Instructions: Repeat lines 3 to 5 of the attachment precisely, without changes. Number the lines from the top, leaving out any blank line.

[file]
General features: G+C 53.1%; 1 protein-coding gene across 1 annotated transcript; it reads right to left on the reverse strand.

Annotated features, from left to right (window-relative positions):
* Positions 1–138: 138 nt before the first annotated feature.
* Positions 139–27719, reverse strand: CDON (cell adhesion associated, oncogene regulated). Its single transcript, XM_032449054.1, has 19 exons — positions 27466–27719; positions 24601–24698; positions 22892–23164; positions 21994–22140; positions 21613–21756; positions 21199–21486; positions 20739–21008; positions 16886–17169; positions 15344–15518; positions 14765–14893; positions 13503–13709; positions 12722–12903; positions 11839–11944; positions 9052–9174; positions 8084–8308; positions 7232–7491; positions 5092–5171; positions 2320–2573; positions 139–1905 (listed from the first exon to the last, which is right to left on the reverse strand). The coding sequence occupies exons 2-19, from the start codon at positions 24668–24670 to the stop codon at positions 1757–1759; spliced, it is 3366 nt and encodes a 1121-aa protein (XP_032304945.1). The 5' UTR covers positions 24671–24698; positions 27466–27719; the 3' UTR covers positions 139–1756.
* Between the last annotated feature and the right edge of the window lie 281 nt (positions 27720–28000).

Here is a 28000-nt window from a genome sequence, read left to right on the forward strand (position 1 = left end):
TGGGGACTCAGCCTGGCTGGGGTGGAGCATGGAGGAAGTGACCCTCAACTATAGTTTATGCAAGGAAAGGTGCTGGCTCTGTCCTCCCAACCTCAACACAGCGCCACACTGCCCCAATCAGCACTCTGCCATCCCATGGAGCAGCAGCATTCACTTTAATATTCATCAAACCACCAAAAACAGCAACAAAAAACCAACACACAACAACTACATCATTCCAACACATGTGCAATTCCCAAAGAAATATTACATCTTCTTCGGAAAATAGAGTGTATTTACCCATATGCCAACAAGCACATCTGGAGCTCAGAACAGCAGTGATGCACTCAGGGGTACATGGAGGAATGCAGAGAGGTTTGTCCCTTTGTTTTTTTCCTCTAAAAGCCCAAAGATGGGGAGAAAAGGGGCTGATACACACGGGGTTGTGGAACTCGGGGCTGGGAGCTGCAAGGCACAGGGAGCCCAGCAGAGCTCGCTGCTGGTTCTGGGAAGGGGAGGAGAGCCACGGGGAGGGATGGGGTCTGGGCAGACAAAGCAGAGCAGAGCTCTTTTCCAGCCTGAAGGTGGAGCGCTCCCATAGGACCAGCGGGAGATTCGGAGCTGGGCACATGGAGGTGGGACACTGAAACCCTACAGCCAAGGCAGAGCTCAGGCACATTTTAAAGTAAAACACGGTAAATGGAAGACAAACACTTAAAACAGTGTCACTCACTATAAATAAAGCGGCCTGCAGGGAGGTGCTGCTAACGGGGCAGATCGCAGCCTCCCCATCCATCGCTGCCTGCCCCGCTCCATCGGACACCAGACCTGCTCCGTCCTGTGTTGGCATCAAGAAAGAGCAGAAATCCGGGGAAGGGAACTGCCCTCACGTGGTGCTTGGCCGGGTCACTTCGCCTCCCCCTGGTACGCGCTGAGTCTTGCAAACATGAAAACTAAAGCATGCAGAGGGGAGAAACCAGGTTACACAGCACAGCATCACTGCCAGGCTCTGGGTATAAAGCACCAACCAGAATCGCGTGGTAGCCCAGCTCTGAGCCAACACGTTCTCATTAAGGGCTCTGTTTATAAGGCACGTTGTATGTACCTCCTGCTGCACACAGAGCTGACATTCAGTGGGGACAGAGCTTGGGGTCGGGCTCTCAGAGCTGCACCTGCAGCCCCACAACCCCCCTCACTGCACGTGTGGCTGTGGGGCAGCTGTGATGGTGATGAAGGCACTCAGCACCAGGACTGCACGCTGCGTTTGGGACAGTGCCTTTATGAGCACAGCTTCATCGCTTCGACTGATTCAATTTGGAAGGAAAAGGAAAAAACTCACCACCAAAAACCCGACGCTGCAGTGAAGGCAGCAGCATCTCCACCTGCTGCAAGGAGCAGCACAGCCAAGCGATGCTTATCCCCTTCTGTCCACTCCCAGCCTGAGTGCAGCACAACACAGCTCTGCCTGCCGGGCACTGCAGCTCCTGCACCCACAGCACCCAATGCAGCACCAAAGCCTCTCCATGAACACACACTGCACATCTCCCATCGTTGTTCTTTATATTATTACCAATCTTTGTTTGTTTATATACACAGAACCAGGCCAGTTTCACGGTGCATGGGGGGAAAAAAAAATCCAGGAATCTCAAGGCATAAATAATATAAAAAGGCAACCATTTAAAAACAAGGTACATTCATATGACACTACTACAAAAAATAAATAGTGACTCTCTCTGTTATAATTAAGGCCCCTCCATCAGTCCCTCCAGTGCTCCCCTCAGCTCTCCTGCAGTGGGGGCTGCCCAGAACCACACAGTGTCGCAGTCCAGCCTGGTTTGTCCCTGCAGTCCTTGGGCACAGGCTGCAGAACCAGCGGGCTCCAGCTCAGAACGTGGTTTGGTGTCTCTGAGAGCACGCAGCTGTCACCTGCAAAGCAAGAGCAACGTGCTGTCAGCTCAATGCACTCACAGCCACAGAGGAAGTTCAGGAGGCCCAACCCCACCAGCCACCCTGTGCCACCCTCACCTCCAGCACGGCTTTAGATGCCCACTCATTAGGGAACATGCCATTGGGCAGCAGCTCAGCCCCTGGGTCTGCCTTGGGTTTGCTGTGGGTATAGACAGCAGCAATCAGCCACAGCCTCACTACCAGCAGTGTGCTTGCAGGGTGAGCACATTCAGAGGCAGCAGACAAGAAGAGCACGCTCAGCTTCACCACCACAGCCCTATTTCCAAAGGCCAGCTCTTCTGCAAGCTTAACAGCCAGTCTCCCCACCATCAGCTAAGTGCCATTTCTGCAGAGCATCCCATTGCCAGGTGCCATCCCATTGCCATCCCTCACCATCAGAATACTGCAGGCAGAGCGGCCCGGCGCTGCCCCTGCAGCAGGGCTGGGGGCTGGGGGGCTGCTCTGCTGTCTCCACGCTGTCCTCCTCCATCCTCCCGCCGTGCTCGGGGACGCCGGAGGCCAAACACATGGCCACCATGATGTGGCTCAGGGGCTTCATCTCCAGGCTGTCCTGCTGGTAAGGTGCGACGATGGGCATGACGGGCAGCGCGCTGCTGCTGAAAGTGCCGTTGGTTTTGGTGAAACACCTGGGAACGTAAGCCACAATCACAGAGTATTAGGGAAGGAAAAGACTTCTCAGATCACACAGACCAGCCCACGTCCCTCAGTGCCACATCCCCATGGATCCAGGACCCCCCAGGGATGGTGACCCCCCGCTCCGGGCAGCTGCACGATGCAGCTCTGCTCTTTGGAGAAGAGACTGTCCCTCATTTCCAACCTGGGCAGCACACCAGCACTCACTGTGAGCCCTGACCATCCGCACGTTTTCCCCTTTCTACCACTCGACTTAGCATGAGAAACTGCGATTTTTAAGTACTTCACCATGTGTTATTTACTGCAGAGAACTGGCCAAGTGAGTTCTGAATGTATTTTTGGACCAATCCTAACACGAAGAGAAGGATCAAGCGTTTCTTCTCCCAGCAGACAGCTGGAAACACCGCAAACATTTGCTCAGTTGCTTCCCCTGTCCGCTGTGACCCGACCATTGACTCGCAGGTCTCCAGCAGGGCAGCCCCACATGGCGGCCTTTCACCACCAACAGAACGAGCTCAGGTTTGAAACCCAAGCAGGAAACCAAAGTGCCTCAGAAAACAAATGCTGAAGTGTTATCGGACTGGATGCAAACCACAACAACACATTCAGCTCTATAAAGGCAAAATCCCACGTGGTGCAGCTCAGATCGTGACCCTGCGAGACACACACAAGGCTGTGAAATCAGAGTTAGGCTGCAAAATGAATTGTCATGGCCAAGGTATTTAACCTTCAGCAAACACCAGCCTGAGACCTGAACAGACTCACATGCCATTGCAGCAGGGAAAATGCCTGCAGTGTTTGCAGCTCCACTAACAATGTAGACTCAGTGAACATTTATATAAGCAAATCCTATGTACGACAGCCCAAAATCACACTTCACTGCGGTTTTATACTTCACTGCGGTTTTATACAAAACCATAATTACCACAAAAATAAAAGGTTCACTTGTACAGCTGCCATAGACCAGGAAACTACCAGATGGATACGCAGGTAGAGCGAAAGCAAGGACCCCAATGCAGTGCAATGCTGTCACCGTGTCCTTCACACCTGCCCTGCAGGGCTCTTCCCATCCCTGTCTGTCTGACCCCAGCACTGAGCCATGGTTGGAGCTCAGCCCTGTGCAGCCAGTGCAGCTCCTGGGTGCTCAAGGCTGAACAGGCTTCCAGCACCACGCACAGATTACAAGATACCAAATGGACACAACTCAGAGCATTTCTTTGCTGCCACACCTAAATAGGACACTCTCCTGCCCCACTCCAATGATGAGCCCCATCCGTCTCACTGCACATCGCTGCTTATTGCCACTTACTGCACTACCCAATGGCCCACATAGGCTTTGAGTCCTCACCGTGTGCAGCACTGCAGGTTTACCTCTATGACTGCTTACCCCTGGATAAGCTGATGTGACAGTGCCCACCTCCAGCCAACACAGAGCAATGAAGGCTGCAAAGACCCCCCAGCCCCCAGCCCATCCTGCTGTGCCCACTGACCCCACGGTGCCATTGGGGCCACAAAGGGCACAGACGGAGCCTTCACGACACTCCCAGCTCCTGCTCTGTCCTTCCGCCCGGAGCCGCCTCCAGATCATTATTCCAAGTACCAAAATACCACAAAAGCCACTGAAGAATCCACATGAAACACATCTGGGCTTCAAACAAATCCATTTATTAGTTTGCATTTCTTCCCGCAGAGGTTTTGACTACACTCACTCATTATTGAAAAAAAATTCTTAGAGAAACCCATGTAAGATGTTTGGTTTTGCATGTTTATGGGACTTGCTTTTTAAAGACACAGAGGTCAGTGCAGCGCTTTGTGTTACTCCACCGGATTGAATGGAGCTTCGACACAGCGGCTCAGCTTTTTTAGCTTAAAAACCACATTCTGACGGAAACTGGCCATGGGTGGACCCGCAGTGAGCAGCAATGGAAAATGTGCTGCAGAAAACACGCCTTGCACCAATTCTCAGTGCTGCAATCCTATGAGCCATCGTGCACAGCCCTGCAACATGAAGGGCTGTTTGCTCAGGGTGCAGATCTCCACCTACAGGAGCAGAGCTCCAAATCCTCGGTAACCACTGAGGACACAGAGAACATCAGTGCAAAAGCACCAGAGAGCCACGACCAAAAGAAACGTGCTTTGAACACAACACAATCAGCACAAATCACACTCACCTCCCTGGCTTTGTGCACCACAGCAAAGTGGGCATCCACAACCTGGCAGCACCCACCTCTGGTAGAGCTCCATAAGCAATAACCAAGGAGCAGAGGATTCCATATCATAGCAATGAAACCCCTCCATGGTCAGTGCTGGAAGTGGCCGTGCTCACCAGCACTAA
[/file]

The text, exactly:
* Positions 1–138: 138 nt before the first annotated feature.
* Positions 139–27719, reverse strand: CDON (cell adhesion associated, oncogene regulated). Its single transcript, XM_032449054.1, has 19 exons — positions 27466–27719; positions 24601–24698; positions 22892–23164; positions 21994–22140; positions 21613–21756; positions 21199–21486; positions 20739–21008; positions 16886–17169; positions 15344–15518; positions 14765–14893; positions 13503–13709; positions 12722–12903; positions 11839–11944; positions 9052–9174; positions 8084–8308; positions 7232–7491; positions 5092–5171; positions 2320–2573; positions 139–1905 (listed from the first exon to the last, which is right to left on the reverse strand). The coding sequence occupies exons 2-19, from the start codon at positions 24668–24670 to the stop codon at positions 1757–1759; spliced, it is 3366 nt and encodes a 1121-aa protein (XP_032304945.1). The 5' UTR covers positions 24671–24698; positions 27466–27719; the 3' UTR covers positions 139–1756.
* Between the last annotated feature and the right edge of the window lie 281 nt (positions 27720–28000).